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Impact of climate and hydrological disasters in the Andean countries

Climate change projections highlight that Andean glaciers will continue to retreat, with smaller, low-lying glaciers expected to disappear in the near future. The overall impact on water resources may be limited to those areas closer to the glaciers. However, the impact on the seasonality of the stream flow in rivers fed by glaciers will be significant and reduce the buffer that glacial melt provides in the driest periods, even at large distances from the glaciated areas. These changes may be reinforced by the direct impacts of climate change on stream flow magnitude and variability. For example, one modelling study of the city of La Paz, Bolivia, highlights that in the case of a complete disappearance of glaciers and no changes in precipitation, the total water production for La Paz city will decrease by 12 per cent at an annual scale and by 24 per cent during the dry season (Soruco et al., 2015). Besides the impact of glacial retreat on water resources and the risk of glacial lake outburst floods (GLOFs), there are a number of other hazards related to climate change that pose risks to mountain and downstream societies. High-emission scenarios for the Andes project a significant amount of warming of between 2 to 5° celcius warming by the end of the century. Precipitation patterns, although difficult to predict, are likely to change in the future, with more precipitation projected by 2100 along the coastal regions of Colombia and Ecuador and in some places along the eastern Andes, south of the equator, and decreases projected in the southern (tropical) Andes, including the Altiplano regions by 2100, leading to increased drought. Increases in extreme weather events, such as heavy rainfall, as well as an increase in extremely hot years, are also projected to increase, which in turn can contribute to floods, inundations, landslides and wildfires and direct impacts on food systems and human health. All of these will increase the vulnerability of the communities that live in or depend on the affected areas. Risk reduction and adaptation efforts also need to address these hazards.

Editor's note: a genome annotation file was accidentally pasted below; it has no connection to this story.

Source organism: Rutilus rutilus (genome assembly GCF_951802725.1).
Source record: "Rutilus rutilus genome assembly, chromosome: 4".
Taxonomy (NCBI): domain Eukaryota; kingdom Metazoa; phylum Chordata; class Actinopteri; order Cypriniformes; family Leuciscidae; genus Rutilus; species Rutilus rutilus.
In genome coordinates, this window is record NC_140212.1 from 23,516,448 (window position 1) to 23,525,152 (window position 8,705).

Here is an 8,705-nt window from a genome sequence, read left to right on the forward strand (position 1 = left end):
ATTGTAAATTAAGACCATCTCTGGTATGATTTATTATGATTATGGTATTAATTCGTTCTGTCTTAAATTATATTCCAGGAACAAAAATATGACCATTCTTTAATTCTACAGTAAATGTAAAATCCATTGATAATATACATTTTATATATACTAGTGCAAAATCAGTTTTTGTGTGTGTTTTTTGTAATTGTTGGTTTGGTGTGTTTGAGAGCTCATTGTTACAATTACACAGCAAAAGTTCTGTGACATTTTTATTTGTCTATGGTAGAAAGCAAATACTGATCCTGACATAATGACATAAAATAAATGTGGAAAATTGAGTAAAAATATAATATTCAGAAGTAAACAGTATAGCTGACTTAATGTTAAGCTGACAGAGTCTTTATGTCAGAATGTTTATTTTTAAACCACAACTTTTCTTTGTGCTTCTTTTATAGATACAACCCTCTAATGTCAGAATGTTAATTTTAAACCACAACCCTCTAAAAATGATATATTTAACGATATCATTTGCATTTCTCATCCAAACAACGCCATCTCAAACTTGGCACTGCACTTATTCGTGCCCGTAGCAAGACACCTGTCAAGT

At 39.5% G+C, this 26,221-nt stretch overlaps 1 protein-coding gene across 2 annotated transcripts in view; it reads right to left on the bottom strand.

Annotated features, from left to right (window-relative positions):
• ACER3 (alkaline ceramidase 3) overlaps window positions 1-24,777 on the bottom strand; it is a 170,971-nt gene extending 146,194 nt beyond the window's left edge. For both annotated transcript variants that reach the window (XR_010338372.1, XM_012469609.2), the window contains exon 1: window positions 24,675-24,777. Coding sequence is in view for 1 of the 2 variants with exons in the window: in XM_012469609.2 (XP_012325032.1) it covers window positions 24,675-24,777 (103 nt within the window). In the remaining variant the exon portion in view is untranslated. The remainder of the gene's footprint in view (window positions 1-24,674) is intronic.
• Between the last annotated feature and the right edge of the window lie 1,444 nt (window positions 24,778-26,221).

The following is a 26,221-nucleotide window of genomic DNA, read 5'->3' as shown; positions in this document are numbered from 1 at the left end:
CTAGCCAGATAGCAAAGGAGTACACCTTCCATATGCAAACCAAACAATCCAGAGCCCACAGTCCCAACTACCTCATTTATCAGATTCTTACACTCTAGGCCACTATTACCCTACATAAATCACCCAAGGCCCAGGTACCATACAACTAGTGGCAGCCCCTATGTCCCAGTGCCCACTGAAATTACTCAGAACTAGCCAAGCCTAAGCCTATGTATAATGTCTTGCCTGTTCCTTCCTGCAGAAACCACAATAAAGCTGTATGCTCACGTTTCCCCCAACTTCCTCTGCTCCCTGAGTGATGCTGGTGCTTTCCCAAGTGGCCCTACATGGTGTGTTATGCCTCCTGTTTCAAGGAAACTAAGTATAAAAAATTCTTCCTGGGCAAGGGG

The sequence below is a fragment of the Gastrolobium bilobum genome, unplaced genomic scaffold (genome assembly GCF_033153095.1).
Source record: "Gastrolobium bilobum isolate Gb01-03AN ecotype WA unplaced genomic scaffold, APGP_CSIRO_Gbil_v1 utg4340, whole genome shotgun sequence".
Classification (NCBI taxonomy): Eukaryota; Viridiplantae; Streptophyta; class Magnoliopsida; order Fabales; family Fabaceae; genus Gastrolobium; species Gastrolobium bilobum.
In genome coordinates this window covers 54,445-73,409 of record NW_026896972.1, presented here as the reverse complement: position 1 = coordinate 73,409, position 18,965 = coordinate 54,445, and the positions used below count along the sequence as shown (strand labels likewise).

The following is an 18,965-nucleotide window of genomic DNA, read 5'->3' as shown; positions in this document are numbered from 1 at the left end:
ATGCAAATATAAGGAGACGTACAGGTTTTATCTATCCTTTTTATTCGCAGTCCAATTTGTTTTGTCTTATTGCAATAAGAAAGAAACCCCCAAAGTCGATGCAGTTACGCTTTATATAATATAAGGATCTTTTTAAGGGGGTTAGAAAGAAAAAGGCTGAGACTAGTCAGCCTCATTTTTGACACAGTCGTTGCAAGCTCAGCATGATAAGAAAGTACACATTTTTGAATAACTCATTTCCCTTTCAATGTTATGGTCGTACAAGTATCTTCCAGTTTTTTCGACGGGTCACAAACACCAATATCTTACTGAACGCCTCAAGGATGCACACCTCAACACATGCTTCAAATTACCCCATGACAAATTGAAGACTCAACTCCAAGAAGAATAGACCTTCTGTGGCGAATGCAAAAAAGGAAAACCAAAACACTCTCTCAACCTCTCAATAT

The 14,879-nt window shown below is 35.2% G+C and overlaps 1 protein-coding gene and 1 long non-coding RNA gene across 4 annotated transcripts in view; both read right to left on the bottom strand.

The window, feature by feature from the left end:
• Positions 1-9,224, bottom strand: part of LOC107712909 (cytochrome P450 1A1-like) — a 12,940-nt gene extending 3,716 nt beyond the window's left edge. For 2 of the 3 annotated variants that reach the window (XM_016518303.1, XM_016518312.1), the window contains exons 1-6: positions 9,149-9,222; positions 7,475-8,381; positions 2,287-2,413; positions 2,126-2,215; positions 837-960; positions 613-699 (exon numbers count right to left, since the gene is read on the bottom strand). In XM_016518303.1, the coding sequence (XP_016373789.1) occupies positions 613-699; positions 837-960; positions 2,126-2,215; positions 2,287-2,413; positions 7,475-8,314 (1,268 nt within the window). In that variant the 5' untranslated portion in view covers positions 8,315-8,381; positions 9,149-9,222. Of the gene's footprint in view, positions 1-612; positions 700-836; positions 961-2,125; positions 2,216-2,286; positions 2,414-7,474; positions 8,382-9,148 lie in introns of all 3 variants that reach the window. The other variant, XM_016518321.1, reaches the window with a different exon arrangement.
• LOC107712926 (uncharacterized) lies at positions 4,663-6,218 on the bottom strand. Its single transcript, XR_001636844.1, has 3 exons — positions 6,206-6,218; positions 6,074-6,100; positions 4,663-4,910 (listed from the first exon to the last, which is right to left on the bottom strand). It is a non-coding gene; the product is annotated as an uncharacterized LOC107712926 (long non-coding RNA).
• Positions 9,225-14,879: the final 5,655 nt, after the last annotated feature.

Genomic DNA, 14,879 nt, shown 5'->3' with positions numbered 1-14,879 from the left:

Year: 2019

From collection: The Andean Glacier and Water Atlas

Cartographer: Riccardo Pravettoni

Tags: Andes atlas

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